Washington, DC – American utilities are shifting away from coal for economic and environmental reasons, displacing traditional energy communities across the country. To keep the next generation of energy jobs and production in these communities, a new report from the Bipartisan Policy Center assesses the opportunities and hurdles for retiring coal plants to be replaced by advanced nuclear small modular reactors (SMR). It finds that transitioning to a nuclear SMR would result in a net-increase of local jobs while delivering the flexibility to scale clean, firm, dispatchable power generation that maintains grid reliability.
The coal power plant industry lost 12% of its workforce between 2019 and 2022, and one quarter of U.S. coal plants are currently scheduled to retire by 2029. The report, Can Advanced Nuclear Repower Coal Country?, points out that among the benefits for communities interested in replacing aging coal plants, 77% of coal plant jobs are transferable to nuclear plants with no new workforce licensing requirements.
“Often, coal plants are the largest and highest paying employer for rural towns. Plant closures have economic and social impacts that can ripple through an entire community,” said Lesley Jantarasami, managing director of BPC’s Energy Program. “Replacing retired coal plants with advanced nuclear could be a lifeline for displaced workers and communities, while also reaping major air quality and climate benefits.”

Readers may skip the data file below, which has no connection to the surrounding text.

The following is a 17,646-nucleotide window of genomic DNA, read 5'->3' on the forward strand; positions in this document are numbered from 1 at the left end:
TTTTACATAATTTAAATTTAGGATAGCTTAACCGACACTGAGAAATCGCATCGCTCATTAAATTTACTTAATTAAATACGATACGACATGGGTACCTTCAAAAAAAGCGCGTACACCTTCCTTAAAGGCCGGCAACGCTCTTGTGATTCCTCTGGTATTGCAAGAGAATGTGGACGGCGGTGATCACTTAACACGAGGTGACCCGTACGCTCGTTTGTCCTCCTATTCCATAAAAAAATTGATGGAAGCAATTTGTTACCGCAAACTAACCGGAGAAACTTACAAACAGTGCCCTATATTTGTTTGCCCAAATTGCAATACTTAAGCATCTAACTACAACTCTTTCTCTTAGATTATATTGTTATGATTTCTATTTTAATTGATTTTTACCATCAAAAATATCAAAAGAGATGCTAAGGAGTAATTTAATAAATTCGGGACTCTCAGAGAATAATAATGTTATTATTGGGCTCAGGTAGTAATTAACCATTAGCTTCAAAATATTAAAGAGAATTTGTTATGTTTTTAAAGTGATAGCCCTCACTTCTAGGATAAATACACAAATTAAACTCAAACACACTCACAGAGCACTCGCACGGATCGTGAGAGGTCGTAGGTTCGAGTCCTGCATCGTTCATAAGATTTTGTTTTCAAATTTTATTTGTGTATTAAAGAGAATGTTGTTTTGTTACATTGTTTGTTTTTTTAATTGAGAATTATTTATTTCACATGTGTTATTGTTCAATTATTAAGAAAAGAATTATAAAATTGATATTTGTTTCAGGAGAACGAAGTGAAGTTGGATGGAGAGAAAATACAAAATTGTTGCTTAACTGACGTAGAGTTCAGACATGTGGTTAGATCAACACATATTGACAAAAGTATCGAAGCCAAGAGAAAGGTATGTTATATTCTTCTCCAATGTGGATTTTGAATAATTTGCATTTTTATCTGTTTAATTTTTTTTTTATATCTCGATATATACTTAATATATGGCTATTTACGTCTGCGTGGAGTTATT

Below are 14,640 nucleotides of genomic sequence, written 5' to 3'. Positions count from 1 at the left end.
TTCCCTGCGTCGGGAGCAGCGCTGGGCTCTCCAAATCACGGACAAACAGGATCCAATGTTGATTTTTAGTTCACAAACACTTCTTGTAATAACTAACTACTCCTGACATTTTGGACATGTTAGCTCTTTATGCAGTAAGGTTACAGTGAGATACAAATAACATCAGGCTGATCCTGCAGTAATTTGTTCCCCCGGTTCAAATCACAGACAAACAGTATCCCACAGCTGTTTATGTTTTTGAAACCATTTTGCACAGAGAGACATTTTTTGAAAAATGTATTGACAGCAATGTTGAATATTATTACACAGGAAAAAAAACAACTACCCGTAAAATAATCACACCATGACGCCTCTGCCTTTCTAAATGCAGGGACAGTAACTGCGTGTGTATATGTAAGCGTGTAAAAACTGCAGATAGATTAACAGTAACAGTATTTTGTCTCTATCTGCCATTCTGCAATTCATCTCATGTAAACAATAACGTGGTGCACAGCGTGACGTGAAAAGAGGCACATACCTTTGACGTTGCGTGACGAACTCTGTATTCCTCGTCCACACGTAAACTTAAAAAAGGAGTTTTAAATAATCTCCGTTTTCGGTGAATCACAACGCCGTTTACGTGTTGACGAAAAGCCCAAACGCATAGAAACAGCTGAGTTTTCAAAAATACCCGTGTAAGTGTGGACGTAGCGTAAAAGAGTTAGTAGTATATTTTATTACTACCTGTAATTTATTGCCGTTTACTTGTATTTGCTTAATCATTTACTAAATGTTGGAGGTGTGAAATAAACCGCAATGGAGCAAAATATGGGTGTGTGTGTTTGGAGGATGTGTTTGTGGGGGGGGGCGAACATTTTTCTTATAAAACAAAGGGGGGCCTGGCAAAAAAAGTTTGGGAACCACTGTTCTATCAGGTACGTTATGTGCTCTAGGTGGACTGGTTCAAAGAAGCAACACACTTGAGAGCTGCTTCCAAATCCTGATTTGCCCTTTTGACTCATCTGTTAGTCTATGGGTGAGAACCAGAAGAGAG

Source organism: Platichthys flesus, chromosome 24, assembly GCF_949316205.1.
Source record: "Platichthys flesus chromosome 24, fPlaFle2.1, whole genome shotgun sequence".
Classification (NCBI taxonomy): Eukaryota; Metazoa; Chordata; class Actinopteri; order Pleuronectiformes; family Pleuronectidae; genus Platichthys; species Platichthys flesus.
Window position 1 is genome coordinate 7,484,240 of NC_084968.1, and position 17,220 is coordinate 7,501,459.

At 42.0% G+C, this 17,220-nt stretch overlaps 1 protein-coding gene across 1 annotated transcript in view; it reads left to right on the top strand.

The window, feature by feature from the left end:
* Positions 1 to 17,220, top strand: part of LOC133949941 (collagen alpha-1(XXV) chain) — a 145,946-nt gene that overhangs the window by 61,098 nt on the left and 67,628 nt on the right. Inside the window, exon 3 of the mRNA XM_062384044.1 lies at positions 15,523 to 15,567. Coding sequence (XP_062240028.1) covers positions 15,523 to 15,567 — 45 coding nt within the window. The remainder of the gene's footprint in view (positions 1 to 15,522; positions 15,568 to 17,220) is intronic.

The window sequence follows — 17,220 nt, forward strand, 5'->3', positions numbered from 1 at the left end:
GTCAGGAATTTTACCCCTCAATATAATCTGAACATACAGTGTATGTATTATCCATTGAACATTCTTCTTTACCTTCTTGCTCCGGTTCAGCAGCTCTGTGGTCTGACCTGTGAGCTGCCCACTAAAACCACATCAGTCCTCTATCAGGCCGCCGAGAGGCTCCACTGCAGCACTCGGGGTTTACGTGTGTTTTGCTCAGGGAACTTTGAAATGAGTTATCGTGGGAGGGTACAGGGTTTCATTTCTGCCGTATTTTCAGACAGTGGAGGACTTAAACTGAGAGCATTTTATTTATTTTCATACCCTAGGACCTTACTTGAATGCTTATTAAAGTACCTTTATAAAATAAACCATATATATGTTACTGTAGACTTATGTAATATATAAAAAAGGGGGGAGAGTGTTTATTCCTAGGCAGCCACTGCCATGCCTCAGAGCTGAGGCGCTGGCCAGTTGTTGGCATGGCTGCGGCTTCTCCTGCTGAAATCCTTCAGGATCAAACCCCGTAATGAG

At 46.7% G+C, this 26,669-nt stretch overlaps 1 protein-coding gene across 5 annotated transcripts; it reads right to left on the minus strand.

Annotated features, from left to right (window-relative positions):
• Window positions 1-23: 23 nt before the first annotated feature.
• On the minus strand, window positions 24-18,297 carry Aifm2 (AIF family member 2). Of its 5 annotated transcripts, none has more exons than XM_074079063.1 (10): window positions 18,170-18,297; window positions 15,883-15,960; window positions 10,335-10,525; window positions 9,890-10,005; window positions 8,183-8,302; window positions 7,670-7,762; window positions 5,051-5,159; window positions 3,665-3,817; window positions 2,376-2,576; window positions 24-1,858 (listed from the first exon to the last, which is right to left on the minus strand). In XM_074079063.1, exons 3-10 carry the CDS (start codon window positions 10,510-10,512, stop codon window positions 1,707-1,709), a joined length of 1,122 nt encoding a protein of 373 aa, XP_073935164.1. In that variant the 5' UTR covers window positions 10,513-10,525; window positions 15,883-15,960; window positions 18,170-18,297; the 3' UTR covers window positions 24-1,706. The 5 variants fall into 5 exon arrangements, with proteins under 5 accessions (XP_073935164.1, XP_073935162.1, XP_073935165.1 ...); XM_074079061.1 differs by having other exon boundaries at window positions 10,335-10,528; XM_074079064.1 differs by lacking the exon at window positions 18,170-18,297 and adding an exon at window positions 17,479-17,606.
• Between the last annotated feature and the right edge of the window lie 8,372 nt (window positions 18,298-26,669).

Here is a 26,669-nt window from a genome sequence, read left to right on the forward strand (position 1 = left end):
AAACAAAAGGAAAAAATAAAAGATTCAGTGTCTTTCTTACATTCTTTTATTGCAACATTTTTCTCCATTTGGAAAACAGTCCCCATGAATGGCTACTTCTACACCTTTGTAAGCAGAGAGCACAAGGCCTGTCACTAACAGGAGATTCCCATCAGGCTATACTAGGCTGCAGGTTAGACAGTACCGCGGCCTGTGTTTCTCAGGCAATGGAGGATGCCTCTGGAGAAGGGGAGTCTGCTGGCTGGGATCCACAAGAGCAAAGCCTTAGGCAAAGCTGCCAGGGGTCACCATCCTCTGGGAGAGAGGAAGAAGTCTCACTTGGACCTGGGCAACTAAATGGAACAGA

Advanced nuclear’s small land usage is notable when compared to renewable technologies. Per 1,000 MWh, solar requires 68 sq. miles, wind requires 268.9 sq miles, while the average nuclear plant requires only 1.1 sq miles.
The report also highlights the cost-savings for nuclear developers, finding that, depending on the infrastructure reutilized, nuclear plants constructed at the site of outgoing coal plants can potentially reduce costs by 15% to 35%, compared to standalone projects. In addition, the recently enacted CHIPS and Science Act and the Inflation Reduction Act include funding and tax credit support for coal-to-nuclear plant transitions, making these projects more attractive to investors.
However, there are important challenges that community leaders should debate when considering SMRs: Nuclear Regulatory Commission licensing and technological infancy create uncertainties for SMR construction timelines; and to ensure a smooth transition for the local energy workforce, the coal plant retirement and nuclear operation dates must be aligned.